Restore Us Again

Restore us again, O God of our salvation, and put away your indignation toward us! Will you be angry with us forever? Will you prolong your anger to all generations? Will you not revive us again, that your people may rejoice in you? Show us your steadfast love, O LORD, and grant us your salvation. Let me hear what God the LORD will speak, for he will speak peace to his people, to his saints; but let them not turn back to folly. Surely his salvation is near to those who fear him, that glory may dwell in our land (Psalm 85:4-9 ESV).

These days, whenever I see the word, “restore,” in the Scriptures, I take note. Our nation, which began well, has drifted further and further from the God of Israel. The drift has come to the point where many in our society deny the Christian roots of our nation. One political party even removed any reference to God from its platform a few years ago.

We are not the first nation to drift from the Truth. It has been a problem since the day that Joshua led Israel to conquer and settle the land Palestine. On numerous occasions in the book of Judges Israel drifted from the Lord, cried out to Him when their enemies humbled them by oppressing them, and the Lord delivered them. This pattern happened repeatedly throughout the 900 years when ancient Israel lived in the land of Palestine. Finally, after many warnings, God carried off half of the nation (the Northern Kingdom of Israel) by the hand of the Assyrians. Even then, the Southern Kingdom of Judah drifted away just 200 years later.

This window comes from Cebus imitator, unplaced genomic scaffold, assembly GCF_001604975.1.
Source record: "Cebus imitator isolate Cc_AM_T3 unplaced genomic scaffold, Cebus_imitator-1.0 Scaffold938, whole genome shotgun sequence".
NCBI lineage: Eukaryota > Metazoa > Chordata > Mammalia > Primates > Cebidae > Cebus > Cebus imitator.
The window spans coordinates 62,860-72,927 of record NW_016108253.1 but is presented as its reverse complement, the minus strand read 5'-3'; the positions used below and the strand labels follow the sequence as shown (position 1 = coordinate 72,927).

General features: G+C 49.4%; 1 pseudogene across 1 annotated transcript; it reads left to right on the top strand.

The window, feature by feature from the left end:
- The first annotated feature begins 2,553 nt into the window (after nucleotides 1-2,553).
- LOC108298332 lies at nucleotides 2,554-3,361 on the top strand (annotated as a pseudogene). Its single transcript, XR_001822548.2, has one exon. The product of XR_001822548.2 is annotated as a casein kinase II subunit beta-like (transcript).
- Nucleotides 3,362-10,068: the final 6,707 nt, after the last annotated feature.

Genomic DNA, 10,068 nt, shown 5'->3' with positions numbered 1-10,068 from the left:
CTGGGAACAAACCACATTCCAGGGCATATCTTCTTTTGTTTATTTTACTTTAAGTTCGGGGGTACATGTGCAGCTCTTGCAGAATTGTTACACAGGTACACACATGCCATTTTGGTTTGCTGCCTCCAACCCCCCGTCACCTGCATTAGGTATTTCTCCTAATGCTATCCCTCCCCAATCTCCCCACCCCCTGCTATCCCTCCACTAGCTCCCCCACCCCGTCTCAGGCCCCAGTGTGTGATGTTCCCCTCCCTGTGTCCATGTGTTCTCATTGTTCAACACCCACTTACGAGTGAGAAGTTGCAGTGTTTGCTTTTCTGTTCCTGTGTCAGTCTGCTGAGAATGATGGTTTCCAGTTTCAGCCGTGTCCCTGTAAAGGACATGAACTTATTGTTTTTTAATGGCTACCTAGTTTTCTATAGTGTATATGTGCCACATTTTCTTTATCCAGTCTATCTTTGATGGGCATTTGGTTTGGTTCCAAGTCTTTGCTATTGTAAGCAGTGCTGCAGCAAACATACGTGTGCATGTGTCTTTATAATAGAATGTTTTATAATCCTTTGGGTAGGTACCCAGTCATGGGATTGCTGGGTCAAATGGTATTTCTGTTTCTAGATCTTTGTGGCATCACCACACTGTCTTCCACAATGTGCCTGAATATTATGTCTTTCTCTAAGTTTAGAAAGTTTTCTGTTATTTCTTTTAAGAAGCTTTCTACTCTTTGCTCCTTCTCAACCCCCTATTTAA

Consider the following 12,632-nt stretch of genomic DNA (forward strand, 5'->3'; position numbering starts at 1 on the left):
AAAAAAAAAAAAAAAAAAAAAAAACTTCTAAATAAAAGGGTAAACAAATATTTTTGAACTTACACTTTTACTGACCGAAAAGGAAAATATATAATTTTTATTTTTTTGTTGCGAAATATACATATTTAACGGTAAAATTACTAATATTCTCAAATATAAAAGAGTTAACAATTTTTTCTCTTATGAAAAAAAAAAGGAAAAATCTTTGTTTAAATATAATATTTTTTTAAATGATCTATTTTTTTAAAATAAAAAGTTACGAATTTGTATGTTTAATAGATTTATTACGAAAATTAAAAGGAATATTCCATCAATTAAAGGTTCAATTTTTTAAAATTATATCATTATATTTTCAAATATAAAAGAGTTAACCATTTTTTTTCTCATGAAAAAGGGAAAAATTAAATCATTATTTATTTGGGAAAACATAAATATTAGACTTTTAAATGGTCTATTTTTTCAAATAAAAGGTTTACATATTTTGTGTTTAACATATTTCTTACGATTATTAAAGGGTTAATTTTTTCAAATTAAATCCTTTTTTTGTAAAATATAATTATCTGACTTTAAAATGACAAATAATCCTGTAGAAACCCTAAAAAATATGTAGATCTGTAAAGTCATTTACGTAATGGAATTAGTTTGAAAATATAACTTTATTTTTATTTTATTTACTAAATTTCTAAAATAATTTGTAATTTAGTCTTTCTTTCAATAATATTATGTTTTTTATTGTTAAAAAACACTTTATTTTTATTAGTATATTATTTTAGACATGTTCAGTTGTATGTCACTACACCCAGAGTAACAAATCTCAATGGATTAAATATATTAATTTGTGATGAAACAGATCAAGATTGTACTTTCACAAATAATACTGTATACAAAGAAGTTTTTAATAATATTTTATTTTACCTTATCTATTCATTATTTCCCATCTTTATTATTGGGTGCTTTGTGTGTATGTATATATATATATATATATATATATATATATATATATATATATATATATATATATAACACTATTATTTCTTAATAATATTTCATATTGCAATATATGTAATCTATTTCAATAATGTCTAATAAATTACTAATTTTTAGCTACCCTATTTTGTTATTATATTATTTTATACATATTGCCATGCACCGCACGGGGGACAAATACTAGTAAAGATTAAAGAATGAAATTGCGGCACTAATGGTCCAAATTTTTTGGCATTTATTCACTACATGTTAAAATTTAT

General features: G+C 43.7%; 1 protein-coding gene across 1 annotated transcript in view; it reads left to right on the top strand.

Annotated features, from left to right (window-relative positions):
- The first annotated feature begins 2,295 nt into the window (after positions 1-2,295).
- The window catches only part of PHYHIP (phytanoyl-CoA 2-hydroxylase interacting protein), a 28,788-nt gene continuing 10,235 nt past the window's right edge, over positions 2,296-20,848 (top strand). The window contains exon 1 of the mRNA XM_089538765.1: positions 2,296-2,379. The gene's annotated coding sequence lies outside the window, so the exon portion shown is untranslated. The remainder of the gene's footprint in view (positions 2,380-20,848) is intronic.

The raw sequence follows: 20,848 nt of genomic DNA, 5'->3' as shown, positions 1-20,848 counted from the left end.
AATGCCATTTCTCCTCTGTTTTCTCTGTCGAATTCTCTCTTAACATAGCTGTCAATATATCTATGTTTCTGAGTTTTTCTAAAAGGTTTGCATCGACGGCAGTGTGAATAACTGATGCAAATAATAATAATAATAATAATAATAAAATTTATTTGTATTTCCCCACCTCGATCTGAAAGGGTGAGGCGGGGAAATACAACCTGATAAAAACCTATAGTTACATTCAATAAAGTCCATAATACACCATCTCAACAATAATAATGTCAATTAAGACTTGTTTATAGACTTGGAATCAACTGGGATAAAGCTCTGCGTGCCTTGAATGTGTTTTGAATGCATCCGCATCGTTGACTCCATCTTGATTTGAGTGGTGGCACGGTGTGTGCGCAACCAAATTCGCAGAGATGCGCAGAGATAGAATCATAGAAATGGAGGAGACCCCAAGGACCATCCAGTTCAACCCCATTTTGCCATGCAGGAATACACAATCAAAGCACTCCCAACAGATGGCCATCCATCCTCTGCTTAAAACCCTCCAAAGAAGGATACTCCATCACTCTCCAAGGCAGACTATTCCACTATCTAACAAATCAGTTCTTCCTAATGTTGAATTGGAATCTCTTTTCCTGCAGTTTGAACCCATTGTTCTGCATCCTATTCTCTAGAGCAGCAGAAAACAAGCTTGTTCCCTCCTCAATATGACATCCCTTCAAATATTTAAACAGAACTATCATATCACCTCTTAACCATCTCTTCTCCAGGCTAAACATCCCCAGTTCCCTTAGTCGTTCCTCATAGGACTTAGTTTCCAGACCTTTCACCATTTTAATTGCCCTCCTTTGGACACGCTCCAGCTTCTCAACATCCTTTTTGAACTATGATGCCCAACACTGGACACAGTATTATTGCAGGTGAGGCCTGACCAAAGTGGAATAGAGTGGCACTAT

Yet God never gave up on His people. Just before Judah met its end in the Babylonian Captivity, Jeremiah the Prophet declared, “Thus says the LORD, who gives the sun for light by day and the fixed order of the moon and the stars for light by night, who stirs up the sea so that its waves roar— the LORD of hosts is his name: ‘If this fixed order departs from before me, declares the LORD, then shall the offspring of Israel cease from being a nation before me forever’” (Jeremiah 31:35-36 ESV).

The United States of America cannot claim the promise that God gave to His ancient people, but individuals who are His can be secure in His promises. Yet many of us long for the preservation of our Christian heritage here in America so that our children and grandchildren will have the same opportunities to prosper and know Him. But this will only happen if the Lord restores our land. Political solutions are insufficient.

The psalmist explained in this passage what God’s people need to do if we would see the Lord restore our land — “hear what God the LORD will speak,” and “let them not turn back to folly.” The Lord will not restore our land until and unless His people listen to what He is saying to us through His Word. He will also not restore our land until this nation turns away from its “folly,” those sins that we have condoned despite the clear dictates of the Scripture. This is called “repentance.”

The Issue in the Church Should Be Truth

“ . . . the church of the living God, the pillar and support of the truth” (1 Timothy 3:15)